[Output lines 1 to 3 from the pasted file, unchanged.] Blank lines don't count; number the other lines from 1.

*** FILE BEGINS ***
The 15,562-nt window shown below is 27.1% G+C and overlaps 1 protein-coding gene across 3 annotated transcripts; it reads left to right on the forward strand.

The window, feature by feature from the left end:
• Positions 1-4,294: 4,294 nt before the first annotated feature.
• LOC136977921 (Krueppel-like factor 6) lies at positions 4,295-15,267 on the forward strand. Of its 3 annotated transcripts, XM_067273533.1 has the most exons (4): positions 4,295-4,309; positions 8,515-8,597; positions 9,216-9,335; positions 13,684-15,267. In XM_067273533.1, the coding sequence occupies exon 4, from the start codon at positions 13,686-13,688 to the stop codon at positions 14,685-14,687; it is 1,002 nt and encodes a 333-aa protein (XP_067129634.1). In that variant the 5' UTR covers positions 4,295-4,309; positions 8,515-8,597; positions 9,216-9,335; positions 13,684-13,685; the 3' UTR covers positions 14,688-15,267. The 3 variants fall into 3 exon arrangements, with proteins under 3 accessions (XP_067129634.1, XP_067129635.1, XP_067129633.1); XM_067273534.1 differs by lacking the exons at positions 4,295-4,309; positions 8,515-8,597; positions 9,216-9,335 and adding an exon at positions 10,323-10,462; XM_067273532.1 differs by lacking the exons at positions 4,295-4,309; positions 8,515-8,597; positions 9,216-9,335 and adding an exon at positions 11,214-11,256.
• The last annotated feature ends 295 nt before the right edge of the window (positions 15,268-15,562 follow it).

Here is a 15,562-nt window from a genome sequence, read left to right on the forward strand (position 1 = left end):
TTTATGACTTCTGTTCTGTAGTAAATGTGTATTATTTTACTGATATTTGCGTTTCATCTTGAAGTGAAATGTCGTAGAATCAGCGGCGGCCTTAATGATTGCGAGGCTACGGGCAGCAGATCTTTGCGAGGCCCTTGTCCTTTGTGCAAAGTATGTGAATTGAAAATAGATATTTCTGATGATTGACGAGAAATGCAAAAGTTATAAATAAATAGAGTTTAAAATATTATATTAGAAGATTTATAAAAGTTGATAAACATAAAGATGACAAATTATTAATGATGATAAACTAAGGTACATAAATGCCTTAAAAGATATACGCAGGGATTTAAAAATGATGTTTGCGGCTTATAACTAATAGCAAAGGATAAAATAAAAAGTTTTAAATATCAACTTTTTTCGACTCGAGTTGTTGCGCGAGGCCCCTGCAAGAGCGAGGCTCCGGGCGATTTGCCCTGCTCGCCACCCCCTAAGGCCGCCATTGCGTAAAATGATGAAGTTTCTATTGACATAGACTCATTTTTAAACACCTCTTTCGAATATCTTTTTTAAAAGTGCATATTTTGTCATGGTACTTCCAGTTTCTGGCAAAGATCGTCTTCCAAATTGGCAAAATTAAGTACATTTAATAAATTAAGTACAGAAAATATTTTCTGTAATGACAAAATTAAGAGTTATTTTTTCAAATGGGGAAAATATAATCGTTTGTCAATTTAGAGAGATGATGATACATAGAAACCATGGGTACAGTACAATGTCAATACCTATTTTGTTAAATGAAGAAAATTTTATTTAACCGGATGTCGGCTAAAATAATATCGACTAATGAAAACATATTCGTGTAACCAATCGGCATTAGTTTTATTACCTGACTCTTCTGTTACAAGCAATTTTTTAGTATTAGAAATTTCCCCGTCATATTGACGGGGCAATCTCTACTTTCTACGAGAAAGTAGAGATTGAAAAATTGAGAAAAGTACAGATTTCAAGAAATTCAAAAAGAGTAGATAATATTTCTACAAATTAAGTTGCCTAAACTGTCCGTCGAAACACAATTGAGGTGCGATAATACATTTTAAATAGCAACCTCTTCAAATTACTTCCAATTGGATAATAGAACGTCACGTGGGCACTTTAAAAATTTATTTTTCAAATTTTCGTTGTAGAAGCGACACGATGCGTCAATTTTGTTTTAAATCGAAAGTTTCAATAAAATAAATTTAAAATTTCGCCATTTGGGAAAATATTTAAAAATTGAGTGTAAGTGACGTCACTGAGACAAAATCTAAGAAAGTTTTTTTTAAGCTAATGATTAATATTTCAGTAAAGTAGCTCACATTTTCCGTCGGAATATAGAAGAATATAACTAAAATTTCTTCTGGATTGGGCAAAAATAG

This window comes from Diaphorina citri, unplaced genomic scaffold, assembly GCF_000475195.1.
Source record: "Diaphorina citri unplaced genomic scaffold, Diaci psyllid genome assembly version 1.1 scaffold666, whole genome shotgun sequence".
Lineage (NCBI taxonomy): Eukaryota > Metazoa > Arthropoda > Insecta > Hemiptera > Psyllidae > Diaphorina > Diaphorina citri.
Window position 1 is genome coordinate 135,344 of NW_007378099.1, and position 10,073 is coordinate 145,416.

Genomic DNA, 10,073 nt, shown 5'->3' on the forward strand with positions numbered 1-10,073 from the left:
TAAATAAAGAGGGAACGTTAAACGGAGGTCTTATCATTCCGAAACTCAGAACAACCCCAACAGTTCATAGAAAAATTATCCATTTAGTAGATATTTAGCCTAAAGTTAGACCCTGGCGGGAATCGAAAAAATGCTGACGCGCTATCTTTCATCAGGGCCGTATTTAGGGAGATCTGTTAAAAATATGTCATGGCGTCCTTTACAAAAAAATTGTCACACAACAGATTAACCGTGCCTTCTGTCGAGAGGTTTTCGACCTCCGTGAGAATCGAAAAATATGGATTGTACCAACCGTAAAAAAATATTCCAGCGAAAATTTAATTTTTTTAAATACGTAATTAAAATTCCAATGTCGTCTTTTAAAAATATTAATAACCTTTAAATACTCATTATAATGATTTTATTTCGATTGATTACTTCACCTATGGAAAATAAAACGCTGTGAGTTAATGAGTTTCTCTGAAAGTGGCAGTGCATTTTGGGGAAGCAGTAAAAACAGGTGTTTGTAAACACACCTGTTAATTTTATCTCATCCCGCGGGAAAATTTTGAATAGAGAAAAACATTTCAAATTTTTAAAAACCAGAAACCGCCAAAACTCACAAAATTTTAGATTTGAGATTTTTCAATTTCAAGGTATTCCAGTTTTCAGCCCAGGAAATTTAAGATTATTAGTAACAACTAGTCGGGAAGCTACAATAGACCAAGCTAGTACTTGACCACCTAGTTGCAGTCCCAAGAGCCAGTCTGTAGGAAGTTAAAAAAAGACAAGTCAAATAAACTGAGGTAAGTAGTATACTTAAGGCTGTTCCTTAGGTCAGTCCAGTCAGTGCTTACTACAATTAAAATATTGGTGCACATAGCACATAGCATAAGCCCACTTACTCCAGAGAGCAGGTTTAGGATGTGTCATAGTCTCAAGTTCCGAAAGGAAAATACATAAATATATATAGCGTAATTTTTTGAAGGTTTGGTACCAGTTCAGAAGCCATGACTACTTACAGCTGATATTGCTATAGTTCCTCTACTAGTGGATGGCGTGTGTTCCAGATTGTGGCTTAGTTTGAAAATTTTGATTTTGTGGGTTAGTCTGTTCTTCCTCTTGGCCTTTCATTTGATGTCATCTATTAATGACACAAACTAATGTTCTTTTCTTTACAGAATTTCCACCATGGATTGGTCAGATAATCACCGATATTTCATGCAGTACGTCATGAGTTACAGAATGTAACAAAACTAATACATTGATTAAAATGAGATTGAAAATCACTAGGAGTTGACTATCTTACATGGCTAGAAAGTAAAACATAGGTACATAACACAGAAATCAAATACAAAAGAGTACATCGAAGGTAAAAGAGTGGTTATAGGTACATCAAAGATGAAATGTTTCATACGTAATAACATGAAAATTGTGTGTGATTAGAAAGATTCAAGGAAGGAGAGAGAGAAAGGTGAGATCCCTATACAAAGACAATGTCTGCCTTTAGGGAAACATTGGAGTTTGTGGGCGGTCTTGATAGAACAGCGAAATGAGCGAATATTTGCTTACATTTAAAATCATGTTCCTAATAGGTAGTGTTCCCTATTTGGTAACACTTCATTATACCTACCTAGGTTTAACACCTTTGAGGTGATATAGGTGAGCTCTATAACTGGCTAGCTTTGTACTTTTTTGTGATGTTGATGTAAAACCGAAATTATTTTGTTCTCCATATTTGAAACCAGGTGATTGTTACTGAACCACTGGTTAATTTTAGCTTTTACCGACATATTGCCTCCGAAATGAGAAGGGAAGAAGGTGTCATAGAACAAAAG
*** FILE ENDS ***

The 15,562-nt window shown below is 27.1% G+C and overlaps 1 protein-coding gene across 3 annotated transcripts; it reads left to right on the forward strand.

The window, feature by feature from the left end:
• Positions 1-4,294: 4,294 nt before the first annotated feature.